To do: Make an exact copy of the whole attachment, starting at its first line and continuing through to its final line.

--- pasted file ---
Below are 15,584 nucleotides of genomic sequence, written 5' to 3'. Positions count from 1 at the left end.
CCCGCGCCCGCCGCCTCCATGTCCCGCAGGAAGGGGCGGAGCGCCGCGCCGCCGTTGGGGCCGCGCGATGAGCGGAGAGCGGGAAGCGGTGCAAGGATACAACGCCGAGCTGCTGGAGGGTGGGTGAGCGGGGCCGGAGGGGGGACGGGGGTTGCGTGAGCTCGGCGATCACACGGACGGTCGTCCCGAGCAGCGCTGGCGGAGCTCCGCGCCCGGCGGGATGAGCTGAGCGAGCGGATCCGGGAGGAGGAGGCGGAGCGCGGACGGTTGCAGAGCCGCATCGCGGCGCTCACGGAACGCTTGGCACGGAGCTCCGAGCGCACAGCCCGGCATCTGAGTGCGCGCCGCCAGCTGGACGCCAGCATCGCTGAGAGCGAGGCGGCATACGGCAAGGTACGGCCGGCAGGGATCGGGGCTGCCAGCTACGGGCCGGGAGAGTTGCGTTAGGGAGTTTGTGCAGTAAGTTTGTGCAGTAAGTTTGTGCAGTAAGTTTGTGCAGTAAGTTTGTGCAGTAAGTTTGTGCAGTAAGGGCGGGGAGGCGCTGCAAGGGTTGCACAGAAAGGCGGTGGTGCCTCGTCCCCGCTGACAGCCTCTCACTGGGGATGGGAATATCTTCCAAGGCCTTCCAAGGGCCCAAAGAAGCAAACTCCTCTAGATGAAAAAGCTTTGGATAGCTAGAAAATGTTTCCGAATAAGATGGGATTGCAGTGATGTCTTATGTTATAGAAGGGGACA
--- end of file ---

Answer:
Below are 15,584 nucleotides of genomic sequence, written 5' to 3'. Positions count from 1 at the left end.
CCCGCGCCCGCCGCCTCCATGTCCCGCAGGAAGGGGCGGAGCGCCGCGCCGCCGTTGGGGCCGCGCGATGAGCGGAGAGCGGGAAGCGGTGCAAGGATACAACGCCGAGCTGCTGGAGGGTGGGTGAGCGGGGCCGGAGGGGGGACGGGGGTTGCGTGAGCTCGGCGATCACACGGACGGTCGTCCCGAGCAGCGCTGGCGGAGCTCCGCGCCCGGCGGGATGAGCTGAGCGAGCGGATCCGGGAGGAGGAGGCGGAGCGCGGACGGTTGCAGAGCCGCATCGCGGCGCTCACGGAACGCTTGGCACGGAGCTCCGAGCGCACAGCCCGGCATCTGAGTGCGCGCCGCCAGCTGGACGCCAGCATCGCTGAGAGCGAGGCGGCATACGGCAAGGTACGGCCGGCAGGGATCGGGGCTGCCAGCTACGGGCCGGGAGAGTTGCGTTAGGGAGTTTGTGCAGTAAGTTTGTGCAGTAAGTTTGTGCAGTAAGTTTGTGCAGTAAGTTTGTGCAGTAAGTTTGTGCAGTAAGGGCGGGGAGGCGCTGCAAGGGTTGCACAGAAAGGCGGTGGTGCCTCGTCCCCGCTGACAGCCTCTCACTGGGGATGGGAATATCTTCCAAGGCCTTCCAAGGGCCCAAAGAAGCAAACTCCTCTAGATGAAAAAGCTTTGGATAGCTAGAAAATGTTTCCGAATAAGATGGGATTGCAGTGATGTCTTATGTTATAGAAGGGGACA